by Maria Russo, July 4th, 2014
by Debra Puchalla in Family, News, July 3rd, 2014
Given their pressure-packed challenges that involve live demonstrations and on-camera pitches, plus plate after plate of POV-focused food, it's no surprise that Food Network Star finalists may find it difficult to impress their mentors. Bobby, Giada ...
by Allison Milam in Holidays, July 3rd, 2014
Watermelon’s always been the coolest fruit of summer. When I cut into a watermelon, it’s either for a last-minute barbecue contribution or an instant “side dish” for the kids — seed-spitting contests are just a bonus. It has plenty of vitamins A and C, and it’s ready in two minutes flat. Wedges, cubes, balls of sugary-sweet juiciness — the options are endless and there’s no oven required. But maybe I need to hone my knife skills and take a slice from Vancouver’s Clive Cooper, a government worker by day and artist by night whose latest extreme watermelon carvings give fruit-platter party planners something to, well, chew on.
I thought Cooper and his fabulous menagerie were the “why” of a spike in watermelon searches reported by Yahoo web trend expert Lauren Whitehouse a week or two ago; since then his fierce alligator carving and the latest, the triceratops above, have been stomping their way through food news and Facebook. He’s not the only one; Pinterest is ripe with countless carved characters. Why, after all, should food fans have to wait for pumpkin season to make faces? As to folks searching “watermelon,” they wanted to know how many calories are in the fruit (about 50 per cup) and how to cut it (try Alton’s cut-the-ends-first method); there was also a 500+ percent increase in searches for “watermelon cake” (not a cake at all but a trompe-l’oeil fun fruit dessert), plus plenty of people pondering perennial favorites likes drinks and refreshing salads with watermelon (with feta as a partner; here is Ina’s take, one of my go-to’s for summer guests).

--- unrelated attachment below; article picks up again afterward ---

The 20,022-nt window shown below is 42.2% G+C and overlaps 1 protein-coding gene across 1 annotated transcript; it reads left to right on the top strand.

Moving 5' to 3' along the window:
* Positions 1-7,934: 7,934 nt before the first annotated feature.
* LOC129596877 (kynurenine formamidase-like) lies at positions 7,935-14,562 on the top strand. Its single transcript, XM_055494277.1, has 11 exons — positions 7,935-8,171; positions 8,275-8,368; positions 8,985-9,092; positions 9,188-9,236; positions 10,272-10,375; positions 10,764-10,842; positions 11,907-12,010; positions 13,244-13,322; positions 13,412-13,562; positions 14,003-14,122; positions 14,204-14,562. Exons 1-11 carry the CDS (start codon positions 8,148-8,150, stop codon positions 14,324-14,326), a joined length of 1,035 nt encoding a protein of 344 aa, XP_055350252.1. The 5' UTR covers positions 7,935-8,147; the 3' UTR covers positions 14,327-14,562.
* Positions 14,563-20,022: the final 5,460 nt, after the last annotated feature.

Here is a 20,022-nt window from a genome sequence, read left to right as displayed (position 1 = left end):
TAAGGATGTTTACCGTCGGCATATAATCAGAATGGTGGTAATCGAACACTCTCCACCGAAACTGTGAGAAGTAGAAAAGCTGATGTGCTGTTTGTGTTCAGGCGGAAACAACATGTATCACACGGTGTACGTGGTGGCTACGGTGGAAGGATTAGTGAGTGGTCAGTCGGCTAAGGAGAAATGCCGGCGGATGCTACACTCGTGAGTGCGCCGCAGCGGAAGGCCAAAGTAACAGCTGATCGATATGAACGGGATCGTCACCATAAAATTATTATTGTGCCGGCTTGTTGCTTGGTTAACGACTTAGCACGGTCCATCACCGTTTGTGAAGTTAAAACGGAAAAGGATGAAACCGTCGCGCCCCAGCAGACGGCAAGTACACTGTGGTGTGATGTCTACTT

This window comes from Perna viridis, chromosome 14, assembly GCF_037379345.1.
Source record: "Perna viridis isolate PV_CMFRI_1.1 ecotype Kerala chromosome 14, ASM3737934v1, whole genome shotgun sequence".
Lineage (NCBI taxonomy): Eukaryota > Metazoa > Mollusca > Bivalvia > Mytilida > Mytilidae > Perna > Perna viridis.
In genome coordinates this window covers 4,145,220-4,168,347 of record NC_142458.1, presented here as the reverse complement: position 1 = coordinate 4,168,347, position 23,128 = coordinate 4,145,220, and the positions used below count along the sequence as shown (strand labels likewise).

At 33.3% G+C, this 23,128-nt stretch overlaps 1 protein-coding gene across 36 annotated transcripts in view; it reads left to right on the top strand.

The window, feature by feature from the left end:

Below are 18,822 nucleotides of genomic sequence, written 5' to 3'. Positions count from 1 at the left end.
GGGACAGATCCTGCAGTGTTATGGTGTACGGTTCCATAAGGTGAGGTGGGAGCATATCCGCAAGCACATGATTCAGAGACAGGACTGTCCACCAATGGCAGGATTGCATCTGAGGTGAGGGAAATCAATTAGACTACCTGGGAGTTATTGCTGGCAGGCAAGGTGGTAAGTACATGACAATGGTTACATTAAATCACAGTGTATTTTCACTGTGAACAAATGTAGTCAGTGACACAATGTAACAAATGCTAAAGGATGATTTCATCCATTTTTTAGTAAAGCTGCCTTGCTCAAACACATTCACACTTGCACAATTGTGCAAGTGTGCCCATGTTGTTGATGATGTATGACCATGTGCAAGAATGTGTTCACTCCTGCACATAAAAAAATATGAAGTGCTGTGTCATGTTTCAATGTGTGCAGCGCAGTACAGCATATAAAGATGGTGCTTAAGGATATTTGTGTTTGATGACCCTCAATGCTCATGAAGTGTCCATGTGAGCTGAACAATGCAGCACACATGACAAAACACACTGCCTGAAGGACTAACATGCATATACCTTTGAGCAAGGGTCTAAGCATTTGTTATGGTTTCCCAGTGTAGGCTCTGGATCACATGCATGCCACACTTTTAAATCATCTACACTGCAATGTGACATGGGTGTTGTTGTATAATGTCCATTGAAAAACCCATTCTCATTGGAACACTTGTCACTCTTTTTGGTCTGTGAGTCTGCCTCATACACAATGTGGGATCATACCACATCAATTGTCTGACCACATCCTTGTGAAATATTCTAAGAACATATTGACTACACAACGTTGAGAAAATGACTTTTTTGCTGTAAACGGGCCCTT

by Food Network Kitchen in Food Network Magazine, July 3rd, 2014
If the fireworks are sounding off and you’re more concerned with where your next hot dog is coming from, then let’s not kid ourselves. For a lot of us, some things are best celebrated by way of our stomachs. Since a red, white and blue burger wouldn’t be nearly as cool, siphon your patriotism into tricolored 4th of July desserts, each a perfect ending to your celebratory cookout. There will be no denying — especially if you’re the type to don a red, white and blue getup at the barbecue, which nation you’re celebrating with these tricolored treats.
Lined with fresh cream cheese icing and studded with raspberries and blueberries, Ina Garten’s classic Flag Cake (top right) is 4th of July party gold. With this step-by-step how-to, it’s ultra-easy to make.
by Jessica Goldman Foung, July 3rd, 2014
If you’re cooking outside and need a stovetop, put a cast-iron skillet or other ovenproof pan right on the grill. Try making a quick sauce for meat this way: Drain your marinade into the pan and bring it to a boil while the meat cooks.
by Sarah De Heer, July 3rd, 2014